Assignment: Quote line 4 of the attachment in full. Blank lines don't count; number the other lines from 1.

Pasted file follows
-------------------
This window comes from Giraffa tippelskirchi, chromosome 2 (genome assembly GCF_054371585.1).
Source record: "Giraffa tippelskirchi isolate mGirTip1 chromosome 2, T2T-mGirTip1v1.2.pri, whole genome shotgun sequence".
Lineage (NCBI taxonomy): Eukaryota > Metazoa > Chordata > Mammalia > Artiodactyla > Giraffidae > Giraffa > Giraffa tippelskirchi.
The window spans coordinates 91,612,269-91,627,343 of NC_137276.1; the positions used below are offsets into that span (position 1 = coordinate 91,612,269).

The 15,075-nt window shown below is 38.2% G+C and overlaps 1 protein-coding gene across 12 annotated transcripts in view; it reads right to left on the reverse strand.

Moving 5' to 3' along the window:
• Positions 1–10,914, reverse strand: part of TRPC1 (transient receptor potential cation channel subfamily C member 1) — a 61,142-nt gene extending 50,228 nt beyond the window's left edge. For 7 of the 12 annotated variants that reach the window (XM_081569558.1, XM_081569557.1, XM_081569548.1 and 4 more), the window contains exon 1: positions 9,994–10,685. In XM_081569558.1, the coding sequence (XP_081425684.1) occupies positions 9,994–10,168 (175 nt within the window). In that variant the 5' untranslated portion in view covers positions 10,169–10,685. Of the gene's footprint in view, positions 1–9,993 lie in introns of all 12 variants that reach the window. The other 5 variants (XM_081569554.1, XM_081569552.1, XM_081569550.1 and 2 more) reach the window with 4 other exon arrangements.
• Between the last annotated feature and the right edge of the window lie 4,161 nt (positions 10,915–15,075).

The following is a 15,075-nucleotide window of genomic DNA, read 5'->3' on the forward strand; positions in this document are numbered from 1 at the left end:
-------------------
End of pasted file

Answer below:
The window spans coordinates 91,612,269-91,627,343 of NC_137276.1; the positions used below are offsets into that span (position 1 = coordinate 91,612,269).